• Contact the Neighborhood Watch of Cape Coral to register your Watch Group;
  • Encourage neighborhood participation in the program;
  • Welcome new neighbors to your area and encourage them to join the Watch Group;
  • Compile a list of all persons in the designated area who wish to participate in the program, including their address, phone numbers and email addresses;
  • Assist in formation and maintenance of telephone/email communication system;
  • Coordinate the scheduling of neighborhood meetings, if necessary;
  • Communicate information pertaining to all Neighborhood Watch of Cape Coral Quarterly Meetings, as well as any special meetings that may be organized;
  • Inform all members of the Neighborhood Watch crime prevention techniques, i.e. how to recognize suspicious activities, how and when to use the 911 and/or non-emergency Cape Coral Police Department dispatch numbers; and
  • Forward any communications from Neighborhood Watch of Cape Coral to the members of your Watch Group, i.e. fraud alerts, meeting notices, special information, etc.

Develop Citizen Awareness

Meetings of your Neighborhood Watch group should help develop citizen awareness and proper response to suspected or actual criminal activity. Speakers from law enforcement as well as a wide range of community organizations are available for this training. Topics may include:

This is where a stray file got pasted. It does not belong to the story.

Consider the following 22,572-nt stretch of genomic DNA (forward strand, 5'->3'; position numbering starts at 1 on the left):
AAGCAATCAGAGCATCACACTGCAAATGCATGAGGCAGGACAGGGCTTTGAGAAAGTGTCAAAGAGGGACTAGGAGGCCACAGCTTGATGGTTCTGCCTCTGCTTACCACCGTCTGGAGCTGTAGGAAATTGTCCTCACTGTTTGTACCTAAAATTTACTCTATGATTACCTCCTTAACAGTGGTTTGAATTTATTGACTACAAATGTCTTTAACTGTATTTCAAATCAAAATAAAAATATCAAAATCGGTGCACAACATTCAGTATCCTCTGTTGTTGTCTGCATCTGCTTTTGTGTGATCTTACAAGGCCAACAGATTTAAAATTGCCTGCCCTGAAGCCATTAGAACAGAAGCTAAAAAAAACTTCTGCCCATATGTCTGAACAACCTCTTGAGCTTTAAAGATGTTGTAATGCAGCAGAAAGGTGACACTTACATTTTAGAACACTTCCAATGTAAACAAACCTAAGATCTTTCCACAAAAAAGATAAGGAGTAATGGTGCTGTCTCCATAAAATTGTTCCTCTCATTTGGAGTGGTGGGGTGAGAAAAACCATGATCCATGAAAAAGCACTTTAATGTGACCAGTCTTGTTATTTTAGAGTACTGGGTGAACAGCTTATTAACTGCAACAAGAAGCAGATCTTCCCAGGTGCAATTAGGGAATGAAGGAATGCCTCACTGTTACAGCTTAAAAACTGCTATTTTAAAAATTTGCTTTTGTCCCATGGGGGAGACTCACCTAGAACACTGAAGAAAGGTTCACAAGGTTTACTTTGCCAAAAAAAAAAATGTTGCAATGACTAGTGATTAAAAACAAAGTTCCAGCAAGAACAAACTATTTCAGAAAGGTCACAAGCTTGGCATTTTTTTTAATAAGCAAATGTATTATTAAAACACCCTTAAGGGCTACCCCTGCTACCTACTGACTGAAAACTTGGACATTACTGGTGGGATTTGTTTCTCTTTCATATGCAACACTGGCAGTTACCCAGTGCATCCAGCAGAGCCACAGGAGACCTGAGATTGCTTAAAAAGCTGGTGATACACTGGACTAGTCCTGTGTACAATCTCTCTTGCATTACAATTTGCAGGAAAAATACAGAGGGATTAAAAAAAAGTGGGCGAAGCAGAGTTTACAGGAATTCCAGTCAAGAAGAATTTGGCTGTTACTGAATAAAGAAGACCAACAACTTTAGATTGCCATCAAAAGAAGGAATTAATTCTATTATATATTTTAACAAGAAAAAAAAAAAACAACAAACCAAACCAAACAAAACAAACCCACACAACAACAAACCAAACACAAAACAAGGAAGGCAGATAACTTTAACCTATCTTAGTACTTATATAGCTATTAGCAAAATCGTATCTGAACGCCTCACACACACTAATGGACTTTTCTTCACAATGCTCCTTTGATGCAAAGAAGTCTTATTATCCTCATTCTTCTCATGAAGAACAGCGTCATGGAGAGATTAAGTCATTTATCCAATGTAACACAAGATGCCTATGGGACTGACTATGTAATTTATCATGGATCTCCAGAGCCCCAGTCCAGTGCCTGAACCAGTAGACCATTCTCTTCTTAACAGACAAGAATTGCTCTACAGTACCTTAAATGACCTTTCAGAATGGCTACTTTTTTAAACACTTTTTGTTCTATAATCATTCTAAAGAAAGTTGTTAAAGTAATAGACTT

• Recognizing suspicious activity;
  • Describing and reporting suspicious events, vehicles and persons;
  • Home security inspections;
  • Home security measures;
  • Confrontation with intruders; and
  • Personal safety/self defense.

Keeping Your Neighborhood Watch Group Alive

Your Watch Group will have high interest at the start-up and for a few meetings thereafter. The real trick is keeping the group active and involved for years. Here’s a list of ideas to help you have regular activities in which all the participants have fun, socialize and attempt to solve neighborhood problems.

Carpooling: Share a ride to work, downtown, shopping, etc., with a neighbor or two – especially the seniors on your block.

Block Clean-up: Rent a dumpster for a weekend. Neighbors can share tools and expertise to help one another. Get together and help clean up a yard of a foreclosed home in your area. Cap off the day with a celebration of your achievement.
Block Garage Sale: Buy an ad in the local paper and post signs advertising your big block-wide garage sale. Conduct it on the same Saturday and get the whole block involved. 

Group Material Buying: Many nurseries, building supply businesses, equipment rental centers, etc. will give customers a discount on large orders. Tie this in with your block clean-up day; purchasing palm trees, fruit trees, shrubbery, or renting home repair equipment.

Disaster Preparedness: Every part of SW Florida is susceptible to floods, fires, hurricanes, tornados or other disasters. Develop plans to cope with these emergencies and insure that all participants have their homes prepared, and food and water supplies on hand.

Walking/Exercise Groups: It’s more fun to exercise with a companion. Organize a weight loss or fitness competition. Celebrate with a low-cal pot luck.